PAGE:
6. The Orphanage

    Another film about a family (or two) coming to terms with tragedy, and life through death. It's also perfectly crafted creepiness.

  7. Land of the Dead

    One of the most succesful political films of the past decade, Land of the Dead was Romero's return to using his Zombie fun-house mirror in order to reflect an absurd satire on America's reaction to terrorism, the handling of the Iraq War, and Immigration.

  8. Kairo(Pulse)

    More of a drama than a horror film, this is a meditation on lonliness and alienation compounded by an increasing seperation through technological invasion of social space. It's slow, ambiguous, yet apocalyptic, tragic, and effectively frightening.

  9. Shutter (04)

    This Thai horror film has it all (great characters, great set-ups, great atmosphere), and it's all done amazingly well, confidently, and at a swift pace.

  10. Audition

    In Miike's best films genre borders are not only crossed, but distress inside the story creates a collapse of the narrative and genre structures. Here a romance film becomes a tale of obsession, a tragedy, and then something far more terrifying. Ringu may have put Asian horror on the map but this film made certain we were paying attention, even if, like myself, you weren't able to sit through the final 15 minutes.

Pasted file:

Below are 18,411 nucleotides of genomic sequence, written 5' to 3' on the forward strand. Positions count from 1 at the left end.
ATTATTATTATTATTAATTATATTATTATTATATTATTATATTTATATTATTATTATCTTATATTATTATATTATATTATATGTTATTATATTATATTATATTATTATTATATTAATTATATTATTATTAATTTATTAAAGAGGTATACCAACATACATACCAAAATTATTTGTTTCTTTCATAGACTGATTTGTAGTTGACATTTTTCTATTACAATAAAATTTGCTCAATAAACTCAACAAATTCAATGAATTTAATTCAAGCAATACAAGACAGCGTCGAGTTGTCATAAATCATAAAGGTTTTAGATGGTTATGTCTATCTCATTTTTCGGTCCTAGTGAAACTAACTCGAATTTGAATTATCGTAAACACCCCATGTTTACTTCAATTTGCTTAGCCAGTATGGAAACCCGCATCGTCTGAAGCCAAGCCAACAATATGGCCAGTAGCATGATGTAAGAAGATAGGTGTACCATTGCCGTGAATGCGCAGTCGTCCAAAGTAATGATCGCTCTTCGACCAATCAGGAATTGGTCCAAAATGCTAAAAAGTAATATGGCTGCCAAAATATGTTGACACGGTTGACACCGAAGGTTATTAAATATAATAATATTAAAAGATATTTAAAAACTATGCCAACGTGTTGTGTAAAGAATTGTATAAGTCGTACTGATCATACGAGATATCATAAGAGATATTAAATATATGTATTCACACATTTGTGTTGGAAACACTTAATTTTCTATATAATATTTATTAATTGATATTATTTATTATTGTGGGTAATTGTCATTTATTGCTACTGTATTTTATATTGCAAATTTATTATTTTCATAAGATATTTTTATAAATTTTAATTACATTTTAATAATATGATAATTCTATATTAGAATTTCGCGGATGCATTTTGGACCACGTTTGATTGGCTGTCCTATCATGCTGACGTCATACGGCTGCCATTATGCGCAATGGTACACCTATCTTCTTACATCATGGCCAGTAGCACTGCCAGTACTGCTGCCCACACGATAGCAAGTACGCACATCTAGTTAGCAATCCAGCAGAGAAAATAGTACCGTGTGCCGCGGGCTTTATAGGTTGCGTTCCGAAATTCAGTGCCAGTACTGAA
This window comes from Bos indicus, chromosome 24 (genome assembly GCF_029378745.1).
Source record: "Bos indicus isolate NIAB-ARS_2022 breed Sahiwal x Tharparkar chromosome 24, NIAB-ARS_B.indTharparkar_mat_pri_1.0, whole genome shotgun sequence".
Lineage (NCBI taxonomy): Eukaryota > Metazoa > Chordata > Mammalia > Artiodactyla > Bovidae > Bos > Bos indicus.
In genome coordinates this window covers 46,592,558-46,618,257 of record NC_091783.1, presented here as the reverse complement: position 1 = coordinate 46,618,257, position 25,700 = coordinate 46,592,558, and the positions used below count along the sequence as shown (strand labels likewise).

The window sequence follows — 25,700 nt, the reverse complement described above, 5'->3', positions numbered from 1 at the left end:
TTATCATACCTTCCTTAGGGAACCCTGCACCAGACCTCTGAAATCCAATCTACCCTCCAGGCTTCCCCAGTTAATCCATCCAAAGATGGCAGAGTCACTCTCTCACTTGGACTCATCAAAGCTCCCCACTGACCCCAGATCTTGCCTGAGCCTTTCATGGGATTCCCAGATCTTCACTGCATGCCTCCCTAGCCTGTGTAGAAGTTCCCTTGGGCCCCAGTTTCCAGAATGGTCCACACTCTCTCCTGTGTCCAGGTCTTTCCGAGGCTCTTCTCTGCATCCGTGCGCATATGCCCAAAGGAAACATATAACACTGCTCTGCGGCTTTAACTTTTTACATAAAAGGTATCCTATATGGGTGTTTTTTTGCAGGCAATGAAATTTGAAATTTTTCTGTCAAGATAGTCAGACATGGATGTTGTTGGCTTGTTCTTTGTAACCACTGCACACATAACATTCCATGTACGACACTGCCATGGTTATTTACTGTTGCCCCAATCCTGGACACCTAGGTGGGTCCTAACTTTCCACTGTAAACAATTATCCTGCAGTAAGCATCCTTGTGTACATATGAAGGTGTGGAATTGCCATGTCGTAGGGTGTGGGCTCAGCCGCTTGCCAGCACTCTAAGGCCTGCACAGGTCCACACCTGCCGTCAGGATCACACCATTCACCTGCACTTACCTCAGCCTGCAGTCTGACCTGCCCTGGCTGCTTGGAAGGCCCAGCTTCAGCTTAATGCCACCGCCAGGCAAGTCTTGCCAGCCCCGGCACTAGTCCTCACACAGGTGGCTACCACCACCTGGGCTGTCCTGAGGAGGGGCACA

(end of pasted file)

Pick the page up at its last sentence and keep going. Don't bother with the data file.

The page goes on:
11. Noroi

    Koji Shiraishi takes the found-footage film to new levels incorporating enough different types of footage to make this a full-fledged documentary style look at the people affected by one terrifying and maddening curse.

  12. The Descent

  13. Let The Right One In
  14. REC

  15. Splinter

  16. Identity

  17. Session 9

    A film that's as much about what you hear as what you see; utilizing a real-life location of many a haunting, this is one disturbing and creepy film that has gotten greater appreciation over the years.

  18. Pontypool

  19. The Call of Cthulhu (05)

  20. The Devil's Backbone

    Del Torro at his most Dickensian, this is his most well-conceived (and creepiest) film that's both a ghost story, a tragedy, and a war film.

  21. The Others

  22. Paranormal Activity

  23. A Tale of Two Sisters

  24. 28 Days Later...

  25. The Interview

    Made in 98 in Australia but not readily available in the US until 2 years later, this film is essentially Hugo Weaving and Tony Martin talking across a table for100 tension bulding minutes. Mixes the narrative uncertainty of the Usual Suspects with the disturbing cabdor of The Vanishing.

  26. The Mothman Prophecies

    An underrated mainstream film that's genuinely creepy, a bit subversive, and with a standout soundtrack.

  27. Jeepers Creepers

  28. Gu Si (Silk)